There’s always that moment when you feel the first frisson of excitement. It might happen when you hear a few strains of a Christmas song in a shop or when you see a car driving down the road with a tree tied on top. It might be when you bring out the first box of decorations from the attic or bake the first batch of Christmas cookies. Whatever it is, you know the excitement will continue to build throughout December with every ornament hung, gift purchased, and carol sung.
I come from a family that gets carried away with Christmas. On both sides. My grandmas’ Christmas preparations would’ve given Mrs. Claus a run for her money. They sewed, baked, knit, shopped, cooked, decorated, and entertained their way merrily through December, supported by husbands, children, friends, and relatives delighted to share in the excitement. No one was at all surprised when I wrote a Christmas book; it probably seemed inevitable after being raised with so much jollity.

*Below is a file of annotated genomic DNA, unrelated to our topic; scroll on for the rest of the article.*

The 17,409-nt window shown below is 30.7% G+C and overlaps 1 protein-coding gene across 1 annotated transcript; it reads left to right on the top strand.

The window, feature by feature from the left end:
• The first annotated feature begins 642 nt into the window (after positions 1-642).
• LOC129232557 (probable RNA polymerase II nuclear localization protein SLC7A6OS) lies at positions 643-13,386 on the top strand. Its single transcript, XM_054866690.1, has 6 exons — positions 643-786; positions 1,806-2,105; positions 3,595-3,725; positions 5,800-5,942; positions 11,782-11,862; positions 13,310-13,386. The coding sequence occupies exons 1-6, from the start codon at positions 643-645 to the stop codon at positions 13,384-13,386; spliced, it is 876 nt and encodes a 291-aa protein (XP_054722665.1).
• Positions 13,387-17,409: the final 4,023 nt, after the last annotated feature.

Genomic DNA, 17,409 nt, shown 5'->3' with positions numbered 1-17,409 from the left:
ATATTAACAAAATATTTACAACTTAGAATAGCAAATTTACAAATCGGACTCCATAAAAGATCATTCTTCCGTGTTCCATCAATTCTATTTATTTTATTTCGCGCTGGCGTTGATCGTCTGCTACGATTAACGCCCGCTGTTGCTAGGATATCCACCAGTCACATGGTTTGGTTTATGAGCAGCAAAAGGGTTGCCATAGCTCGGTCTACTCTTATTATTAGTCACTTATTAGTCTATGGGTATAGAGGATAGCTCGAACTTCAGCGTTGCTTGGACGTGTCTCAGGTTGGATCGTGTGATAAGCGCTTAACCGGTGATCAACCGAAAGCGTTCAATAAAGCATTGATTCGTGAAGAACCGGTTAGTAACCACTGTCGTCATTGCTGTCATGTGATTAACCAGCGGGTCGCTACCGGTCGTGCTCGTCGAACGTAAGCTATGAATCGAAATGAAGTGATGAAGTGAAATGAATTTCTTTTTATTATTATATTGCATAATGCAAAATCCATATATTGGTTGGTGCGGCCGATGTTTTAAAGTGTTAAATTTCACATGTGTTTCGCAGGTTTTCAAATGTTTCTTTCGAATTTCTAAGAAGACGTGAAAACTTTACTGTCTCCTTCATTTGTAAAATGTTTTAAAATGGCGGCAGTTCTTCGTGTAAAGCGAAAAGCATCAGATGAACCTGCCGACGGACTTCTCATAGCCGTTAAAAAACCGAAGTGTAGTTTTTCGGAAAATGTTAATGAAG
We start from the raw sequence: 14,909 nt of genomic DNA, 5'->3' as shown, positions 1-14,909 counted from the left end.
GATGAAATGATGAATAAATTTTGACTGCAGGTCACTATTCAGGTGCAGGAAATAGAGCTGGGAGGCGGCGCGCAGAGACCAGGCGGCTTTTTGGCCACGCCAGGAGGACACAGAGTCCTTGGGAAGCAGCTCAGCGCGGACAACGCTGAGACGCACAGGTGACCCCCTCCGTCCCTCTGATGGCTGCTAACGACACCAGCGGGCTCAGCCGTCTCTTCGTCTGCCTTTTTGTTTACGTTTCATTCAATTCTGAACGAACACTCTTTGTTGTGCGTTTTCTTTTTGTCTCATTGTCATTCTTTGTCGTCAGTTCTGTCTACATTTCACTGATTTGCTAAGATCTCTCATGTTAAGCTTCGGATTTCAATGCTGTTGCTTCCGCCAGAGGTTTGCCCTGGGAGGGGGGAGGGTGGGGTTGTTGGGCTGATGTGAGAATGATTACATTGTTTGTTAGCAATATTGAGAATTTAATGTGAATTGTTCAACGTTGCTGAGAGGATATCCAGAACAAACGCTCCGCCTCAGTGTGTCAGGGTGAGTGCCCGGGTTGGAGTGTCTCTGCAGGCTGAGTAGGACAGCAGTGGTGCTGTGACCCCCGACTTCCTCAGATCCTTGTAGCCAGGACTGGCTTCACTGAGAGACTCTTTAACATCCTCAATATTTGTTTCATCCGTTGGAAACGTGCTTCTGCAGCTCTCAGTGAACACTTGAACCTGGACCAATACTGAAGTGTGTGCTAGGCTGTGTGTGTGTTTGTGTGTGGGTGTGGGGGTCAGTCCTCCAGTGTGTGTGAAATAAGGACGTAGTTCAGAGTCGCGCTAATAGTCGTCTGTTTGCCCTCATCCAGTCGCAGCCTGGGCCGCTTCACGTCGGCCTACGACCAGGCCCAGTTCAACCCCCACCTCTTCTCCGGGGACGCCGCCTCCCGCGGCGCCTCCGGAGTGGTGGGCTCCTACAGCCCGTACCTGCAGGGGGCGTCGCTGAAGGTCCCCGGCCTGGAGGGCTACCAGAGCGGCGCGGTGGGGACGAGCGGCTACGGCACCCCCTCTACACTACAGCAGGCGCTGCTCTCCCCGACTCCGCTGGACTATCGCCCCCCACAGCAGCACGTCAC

The December when Tim and I got engaged, Grandma Charlotte gave him a little album filled with photos from my life right up to and including when I introduced him to her and Grandpa Ed. She included this photo taken on Christmas Eve one year, and I love that someone captured the excitement I remember feeling at her house as a small child—and continued to feel years later when I had children of my own. And, of course, that’s where so much Christmas magic happens: when we get to experience all the wonder again through the eyes of children.
This year, we kicked off the Christmas season promptly at 7:00 p.m. on Thanksgiving with the first official viewing of “Elf.” (Yes, there will be more viewings.) Who doesn’t love Buddy’s unfettered, absolutely unapologetic excitement about everything Christmas-related? “SANTA! Oh my God! Santa, here?! I know him! I know him!”
So make those snow angels and eat that tube of cookie dough. Sing loudly for all to hear and play all the games you can. Let yourself be carried away with excitement.